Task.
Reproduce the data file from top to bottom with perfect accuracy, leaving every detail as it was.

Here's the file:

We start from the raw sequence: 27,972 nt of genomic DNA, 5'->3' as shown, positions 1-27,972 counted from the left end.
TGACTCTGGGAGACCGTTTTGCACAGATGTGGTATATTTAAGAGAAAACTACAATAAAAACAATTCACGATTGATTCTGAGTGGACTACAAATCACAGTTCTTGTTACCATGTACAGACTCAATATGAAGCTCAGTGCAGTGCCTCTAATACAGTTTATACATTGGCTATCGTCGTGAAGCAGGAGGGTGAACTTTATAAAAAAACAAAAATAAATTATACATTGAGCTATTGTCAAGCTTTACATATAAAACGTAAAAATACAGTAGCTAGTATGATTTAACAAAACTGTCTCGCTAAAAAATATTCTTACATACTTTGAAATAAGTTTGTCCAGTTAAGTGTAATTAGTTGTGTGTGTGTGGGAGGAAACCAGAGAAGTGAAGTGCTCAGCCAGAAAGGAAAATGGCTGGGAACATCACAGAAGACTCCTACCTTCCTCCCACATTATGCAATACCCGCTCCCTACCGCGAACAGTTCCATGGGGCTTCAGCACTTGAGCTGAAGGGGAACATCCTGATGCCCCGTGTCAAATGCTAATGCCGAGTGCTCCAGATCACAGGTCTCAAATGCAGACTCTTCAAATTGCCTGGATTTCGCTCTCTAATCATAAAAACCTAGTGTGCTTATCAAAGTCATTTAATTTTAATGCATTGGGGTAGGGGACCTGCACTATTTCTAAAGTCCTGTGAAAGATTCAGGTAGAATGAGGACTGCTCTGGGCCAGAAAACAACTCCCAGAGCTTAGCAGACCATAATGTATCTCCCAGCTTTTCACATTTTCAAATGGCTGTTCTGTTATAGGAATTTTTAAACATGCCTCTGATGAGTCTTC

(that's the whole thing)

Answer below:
We start from the raw sequence: 27,972 nt of genomic DNA, 5'->3' as shown, positions 1-27,972 counted from the left end.
TGACTCTGGGAGACCGTTTTGCACAGATGTGGTATATTTAAGAGAAAACTACAATAAAAACAATTCACGATTGATTCTGAGTGGACTACAAATCACAGTTCTTGTTACCATGTACAGACTCAATATGAAGCTCAGTGCAGTGCCTCTAATACAGTTTATACATTGGCTATCGTCGTGAAGCAGGAGGGTGAACTTTATAAAAAAACAAAAATAAATTATACATTGAGCTATTGTCAAGCTTTACATATAAAACGTAAAAATACAGTAGCTAGTATGATTTAACAAAACTGTCTCGCTAAAAAATATTCTTACATACTTTGAAATAAGTTTGTCCAGTTAAGTGTAATTAGTTGTGTGTGTGTGGGAGGAAACCAGAGAAGTGAAGTGCTCAGCCAGAAAGGAAAATGGCTGGGAACATCACAGAAGACTCCTACCTTCCTCCCACATTATGCAATACCCGCTCCCTACCGCGAACAGTTCCATGGGGCTTCAGCACTTGAGCTGAAGGGGAACATCCTGATGCCCCGTGTCAAATGCTAATGCCGAGTGCTCCAGATCACAGGTCTCAAATGCAGACTCTTCAAATTGCCTGGATTTCGCTCTCTAATCATAAAAACCTAGTGTGCTTATCAAAGTCATTTAATTTTAATGCATTGGGGTAGGGGACCTGCACTATTTCTAAAGTCCTGTGAAAGATTCAGGTAGAATGAGGACTGCTCTGGGCCAGAAAACAACTCCCAGAGCTTAGCAGACCATAATGTATCTCCCAGCTTTTCACATTTTCAAATGGCTGTTCTGTTATAGGAATTTTTAAACATGCCTCTGATGAGTCTTC